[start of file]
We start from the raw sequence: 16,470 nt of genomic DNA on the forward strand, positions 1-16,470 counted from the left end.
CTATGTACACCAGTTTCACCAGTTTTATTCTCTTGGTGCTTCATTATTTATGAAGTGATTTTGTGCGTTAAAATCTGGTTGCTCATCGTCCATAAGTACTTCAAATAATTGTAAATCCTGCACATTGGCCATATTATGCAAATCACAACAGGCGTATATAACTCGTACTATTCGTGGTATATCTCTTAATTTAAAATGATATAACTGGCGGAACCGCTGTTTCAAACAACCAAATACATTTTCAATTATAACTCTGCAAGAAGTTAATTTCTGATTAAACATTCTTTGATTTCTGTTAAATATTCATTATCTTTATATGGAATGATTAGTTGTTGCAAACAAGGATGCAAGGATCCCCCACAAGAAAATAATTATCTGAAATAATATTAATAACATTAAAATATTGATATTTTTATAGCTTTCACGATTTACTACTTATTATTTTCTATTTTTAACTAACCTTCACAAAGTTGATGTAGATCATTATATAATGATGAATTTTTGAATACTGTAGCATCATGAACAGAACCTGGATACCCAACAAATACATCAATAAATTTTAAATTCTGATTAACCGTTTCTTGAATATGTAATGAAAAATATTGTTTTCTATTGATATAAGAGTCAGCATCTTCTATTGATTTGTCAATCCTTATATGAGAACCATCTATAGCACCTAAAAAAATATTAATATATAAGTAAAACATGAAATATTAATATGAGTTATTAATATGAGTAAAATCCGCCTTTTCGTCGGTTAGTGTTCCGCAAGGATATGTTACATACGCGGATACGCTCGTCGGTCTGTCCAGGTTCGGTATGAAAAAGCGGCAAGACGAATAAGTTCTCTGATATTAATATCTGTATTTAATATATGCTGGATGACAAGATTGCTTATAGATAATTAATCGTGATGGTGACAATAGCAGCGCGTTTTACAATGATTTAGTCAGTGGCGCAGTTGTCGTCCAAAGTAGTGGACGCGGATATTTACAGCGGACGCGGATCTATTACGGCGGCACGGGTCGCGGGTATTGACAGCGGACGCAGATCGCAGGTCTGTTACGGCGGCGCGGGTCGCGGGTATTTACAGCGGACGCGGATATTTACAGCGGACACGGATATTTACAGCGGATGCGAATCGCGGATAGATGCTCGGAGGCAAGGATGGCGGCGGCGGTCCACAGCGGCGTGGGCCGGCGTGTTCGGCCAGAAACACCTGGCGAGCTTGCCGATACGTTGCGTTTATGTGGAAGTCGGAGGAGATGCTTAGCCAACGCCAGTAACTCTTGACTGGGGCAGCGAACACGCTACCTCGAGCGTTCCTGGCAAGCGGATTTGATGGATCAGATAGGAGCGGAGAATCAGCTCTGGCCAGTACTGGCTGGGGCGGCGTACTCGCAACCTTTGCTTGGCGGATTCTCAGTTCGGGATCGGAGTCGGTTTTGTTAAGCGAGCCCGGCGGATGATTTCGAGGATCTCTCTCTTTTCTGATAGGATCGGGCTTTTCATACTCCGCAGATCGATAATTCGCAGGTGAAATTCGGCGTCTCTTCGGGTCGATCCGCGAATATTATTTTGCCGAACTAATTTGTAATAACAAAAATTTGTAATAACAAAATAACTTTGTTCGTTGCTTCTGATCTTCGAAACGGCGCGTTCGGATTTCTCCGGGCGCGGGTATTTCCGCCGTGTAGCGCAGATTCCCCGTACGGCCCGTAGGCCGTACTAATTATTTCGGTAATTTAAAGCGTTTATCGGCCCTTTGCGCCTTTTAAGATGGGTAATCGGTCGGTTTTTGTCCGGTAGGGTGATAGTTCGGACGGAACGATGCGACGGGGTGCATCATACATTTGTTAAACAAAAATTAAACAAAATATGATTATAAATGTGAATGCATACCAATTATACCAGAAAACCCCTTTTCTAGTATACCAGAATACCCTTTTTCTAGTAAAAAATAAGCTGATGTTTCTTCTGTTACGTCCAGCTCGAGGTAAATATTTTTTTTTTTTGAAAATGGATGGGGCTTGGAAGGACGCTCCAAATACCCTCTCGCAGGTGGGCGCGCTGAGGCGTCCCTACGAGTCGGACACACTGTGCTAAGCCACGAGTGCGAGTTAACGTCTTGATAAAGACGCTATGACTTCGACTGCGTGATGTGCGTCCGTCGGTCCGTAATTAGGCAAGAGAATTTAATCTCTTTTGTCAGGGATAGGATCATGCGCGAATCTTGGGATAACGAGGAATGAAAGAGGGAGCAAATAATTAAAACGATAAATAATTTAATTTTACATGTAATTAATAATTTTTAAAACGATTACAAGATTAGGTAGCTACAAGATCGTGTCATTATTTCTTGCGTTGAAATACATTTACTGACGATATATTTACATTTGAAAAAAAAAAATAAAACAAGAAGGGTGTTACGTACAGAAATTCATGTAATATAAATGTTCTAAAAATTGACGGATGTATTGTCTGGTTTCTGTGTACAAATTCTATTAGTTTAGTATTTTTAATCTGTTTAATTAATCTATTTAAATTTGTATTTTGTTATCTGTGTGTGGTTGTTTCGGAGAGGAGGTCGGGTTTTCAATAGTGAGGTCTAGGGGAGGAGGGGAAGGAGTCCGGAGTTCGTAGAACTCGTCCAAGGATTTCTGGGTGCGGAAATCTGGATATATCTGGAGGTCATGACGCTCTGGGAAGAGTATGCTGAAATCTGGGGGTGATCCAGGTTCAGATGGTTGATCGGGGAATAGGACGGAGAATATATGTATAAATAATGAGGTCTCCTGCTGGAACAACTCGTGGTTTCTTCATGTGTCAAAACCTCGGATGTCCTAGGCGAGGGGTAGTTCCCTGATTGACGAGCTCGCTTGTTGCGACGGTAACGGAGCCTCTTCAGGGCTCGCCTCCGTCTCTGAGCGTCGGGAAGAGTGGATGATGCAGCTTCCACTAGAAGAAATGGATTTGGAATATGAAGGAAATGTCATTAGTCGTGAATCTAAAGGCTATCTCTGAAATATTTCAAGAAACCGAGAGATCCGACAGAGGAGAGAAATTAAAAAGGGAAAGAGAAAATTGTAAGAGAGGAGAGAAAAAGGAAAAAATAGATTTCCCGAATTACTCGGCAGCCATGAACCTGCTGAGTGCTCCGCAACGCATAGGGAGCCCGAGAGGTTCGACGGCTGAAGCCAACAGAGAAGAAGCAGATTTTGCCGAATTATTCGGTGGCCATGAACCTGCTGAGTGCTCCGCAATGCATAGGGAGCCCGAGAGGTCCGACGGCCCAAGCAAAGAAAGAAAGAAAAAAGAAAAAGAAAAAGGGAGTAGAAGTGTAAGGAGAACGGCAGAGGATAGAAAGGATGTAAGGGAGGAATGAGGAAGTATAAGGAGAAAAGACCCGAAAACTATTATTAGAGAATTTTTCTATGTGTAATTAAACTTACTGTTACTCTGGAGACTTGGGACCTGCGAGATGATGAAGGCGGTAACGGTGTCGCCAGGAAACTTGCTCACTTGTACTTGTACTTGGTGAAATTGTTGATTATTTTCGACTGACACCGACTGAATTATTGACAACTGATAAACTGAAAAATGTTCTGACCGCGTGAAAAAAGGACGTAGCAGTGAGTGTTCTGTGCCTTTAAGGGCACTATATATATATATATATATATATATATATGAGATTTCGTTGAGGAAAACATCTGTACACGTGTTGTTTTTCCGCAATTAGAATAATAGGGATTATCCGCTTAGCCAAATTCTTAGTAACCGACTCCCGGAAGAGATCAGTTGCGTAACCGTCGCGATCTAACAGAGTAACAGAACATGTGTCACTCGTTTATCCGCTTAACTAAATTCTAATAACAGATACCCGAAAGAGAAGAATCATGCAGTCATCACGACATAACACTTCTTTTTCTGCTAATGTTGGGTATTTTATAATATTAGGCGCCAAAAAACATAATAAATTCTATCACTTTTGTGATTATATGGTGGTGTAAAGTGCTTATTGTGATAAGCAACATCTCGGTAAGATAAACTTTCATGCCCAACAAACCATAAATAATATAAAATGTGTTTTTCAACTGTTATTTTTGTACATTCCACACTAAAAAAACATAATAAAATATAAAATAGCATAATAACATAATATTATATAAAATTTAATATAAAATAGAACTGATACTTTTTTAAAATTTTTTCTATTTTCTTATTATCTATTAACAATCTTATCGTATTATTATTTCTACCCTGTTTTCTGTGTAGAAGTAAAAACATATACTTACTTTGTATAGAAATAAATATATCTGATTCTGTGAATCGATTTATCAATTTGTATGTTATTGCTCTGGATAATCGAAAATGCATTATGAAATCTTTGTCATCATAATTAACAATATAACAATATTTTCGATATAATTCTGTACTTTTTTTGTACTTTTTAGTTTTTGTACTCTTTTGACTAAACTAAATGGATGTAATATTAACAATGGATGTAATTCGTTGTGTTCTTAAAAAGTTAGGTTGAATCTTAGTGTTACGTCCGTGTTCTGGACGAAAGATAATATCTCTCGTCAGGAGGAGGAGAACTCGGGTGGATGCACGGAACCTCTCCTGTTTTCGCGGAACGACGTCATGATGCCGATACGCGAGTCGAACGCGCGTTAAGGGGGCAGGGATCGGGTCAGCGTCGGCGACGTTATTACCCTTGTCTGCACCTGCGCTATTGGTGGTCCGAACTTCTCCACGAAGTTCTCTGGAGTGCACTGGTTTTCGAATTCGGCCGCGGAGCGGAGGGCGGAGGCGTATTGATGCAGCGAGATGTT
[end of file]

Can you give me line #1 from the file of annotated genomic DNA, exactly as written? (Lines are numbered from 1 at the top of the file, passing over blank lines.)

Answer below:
We start from the raw sequence: 16,470 nt of genomic DNA on the forward strand, positions 1-16,470 counted from the left end.